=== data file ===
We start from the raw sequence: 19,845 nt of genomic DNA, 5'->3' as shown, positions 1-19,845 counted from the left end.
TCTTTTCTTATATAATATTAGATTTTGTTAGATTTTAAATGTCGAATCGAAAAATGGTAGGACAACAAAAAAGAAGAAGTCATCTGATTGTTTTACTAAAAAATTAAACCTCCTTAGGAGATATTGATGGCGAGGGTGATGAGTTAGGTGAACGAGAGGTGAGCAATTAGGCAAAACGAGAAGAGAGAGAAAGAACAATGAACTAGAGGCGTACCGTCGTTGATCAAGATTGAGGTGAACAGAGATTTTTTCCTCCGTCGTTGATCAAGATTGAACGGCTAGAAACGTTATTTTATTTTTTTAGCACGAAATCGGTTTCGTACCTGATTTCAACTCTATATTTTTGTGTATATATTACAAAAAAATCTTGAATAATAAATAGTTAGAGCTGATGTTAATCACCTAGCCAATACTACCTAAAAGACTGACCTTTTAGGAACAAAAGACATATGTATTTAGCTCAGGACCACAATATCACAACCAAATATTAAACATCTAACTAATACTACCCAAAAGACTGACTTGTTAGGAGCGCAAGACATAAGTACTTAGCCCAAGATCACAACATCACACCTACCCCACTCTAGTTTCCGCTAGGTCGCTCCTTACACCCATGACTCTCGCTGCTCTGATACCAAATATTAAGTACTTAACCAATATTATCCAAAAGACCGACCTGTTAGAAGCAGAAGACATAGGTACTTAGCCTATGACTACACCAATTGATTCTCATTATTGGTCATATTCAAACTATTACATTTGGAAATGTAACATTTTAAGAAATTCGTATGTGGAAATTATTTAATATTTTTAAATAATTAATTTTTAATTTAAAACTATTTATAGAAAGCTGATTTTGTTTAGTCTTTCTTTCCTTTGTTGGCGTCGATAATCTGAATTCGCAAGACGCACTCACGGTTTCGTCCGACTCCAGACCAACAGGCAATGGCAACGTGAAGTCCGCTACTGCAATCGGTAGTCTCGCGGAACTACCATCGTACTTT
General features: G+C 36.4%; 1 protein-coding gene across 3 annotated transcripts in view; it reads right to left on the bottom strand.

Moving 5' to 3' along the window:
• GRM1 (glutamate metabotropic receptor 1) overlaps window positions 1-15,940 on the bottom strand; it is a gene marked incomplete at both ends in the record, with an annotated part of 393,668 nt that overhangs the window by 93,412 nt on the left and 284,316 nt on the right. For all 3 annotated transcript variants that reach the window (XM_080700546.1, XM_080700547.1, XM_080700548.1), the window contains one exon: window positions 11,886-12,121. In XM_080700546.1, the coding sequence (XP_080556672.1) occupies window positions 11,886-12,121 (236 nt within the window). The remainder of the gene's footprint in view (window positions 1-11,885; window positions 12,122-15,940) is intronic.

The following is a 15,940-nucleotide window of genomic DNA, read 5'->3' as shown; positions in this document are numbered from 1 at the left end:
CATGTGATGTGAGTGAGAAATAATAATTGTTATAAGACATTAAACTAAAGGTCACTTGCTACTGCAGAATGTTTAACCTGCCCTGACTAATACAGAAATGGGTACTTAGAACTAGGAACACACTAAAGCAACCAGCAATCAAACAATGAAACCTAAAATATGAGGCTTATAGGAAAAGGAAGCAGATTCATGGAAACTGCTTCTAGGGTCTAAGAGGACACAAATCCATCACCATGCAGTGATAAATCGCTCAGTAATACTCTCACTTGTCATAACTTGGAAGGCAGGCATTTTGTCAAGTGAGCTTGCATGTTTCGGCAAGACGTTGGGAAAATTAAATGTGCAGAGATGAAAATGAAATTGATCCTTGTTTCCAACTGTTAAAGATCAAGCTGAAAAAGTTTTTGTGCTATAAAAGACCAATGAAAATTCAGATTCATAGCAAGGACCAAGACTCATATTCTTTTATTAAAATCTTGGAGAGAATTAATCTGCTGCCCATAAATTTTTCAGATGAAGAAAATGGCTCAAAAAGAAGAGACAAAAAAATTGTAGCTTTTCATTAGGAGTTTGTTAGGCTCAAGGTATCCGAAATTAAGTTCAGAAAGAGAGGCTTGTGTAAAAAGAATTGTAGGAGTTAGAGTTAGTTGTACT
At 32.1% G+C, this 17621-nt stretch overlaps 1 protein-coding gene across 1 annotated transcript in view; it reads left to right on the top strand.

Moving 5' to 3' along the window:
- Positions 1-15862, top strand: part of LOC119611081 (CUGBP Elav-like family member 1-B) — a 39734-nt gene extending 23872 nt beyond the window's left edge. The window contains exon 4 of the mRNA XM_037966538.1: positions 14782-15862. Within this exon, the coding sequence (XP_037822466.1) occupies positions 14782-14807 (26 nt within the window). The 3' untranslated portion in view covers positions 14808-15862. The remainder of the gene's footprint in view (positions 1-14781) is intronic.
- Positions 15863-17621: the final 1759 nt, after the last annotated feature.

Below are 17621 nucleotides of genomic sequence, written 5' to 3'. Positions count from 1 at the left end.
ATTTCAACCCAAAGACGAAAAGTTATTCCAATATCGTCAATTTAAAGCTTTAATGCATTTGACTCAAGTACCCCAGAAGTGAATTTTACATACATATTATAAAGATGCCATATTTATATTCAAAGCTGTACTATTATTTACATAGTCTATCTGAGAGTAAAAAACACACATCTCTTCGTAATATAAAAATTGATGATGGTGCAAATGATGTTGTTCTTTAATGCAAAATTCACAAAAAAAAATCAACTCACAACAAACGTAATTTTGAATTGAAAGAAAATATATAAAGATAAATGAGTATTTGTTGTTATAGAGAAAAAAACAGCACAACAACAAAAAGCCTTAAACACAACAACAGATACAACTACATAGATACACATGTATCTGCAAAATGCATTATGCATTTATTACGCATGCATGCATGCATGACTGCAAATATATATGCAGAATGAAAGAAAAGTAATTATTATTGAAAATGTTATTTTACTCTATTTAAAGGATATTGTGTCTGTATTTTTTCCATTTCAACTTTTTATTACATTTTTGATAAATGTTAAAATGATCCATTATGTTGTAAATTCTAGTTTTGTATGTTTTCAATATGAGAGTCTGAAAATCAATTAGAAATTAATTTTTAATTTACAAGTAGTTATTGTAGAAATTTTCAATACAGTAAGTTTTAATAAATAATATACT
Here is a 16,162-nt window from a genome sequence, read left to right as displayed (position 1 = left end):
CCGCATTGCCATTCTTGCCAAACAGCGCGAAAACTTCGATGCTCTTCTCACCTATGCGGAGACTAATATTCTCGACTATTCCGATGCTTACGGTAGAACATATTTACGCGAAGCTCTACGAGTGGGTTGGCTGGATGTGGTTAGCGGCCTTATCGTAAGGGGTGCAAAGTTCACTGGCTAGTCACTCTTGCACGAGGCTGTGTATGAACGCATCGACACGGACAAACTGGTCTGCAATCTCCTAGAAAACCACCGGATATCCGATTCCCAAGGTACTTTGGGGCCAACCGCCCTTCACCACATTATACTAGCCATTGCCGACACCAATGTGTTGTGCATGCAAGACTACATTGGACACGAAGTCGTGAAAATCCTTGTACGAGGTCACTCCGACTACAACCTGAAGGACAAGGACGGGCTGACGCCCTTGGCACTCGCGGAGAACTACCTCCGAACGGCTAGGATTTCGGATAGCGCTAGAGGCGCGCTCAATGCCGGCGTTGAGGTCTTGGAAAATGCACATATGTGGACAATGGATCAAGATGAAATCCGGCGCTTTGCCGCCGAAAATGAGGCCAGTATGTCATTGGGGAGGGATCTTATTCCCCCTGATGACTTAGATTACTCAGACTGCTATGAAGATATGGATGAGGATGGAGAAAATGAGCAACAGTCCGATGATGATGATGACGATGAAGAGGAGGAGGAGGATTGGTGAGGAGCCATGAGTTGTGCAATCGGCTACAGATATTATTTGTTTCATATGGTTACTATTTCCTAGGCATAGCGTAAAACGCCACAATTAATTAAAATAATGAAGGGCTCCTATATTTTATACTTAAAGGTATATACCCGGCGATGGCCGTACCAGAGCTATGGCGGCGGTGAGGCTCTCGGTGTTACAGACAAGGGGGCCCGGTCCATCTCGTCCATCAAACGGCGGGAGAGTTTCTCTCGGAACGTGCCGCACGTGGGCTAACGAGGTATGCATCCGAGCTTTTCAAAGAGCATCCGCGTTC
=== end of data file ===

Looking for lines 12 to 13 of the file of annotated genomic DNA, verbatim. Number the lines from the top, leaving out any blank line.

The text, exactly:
Below are 17621 nucleotides of genomic sequence, written 5' to 3'. Positions count from 1 at the left end.
ATTTCAACCCAAAGACGAAAAGTTATTCCAATATCGTCAATTTAAAGCTTTAATGCATTTGACTCAAGTACCCCAGAAGTGAATTTTACATACATATTATAAAGATGCCATATTTATATTCAAAGCTGTACTATTATTTACATAGTCTATCTGAGAGTAAAAAACACACATCTCTTCGTAATATAAAAATTGATGATGGTGCAAATGATGTTGTTCTTTAATGCAAAATTCACAAAAAAAAATCAACTCACAACAAACGTAATTTTGAATTGAAAGAAAATATATAAAGATAAATGAGTATTTGTTGTTATAGAGAAAAAAACAGCACAACAACAAAAAGCCTTAAACACAACAACAGATACAACTACATAGATACACATGTATCTGCAAAATGCATTATGCATTTATTACGCATGCATGCATGCATGACTGCAAATATATATGCAGAATGAAAGAAAAGTAATTATTATTGAAAATGTTATTTTACTCTATTTAAAGGATATTGTGTCTGTATTTTTTCCATTTCAACTTTTTATTACATTTTTGATAAATGTTAAAATGATCCATTATGTTGTAAATTCTAGTTTTGTATGTTTTCAATATGAGAGTCTGAAAATCAATTAGAAATTAATTTTTAATTTACAAGTAGTTATTGTAGAAATTTTCAATACAGTAAGTTTTAATAAATAATATACT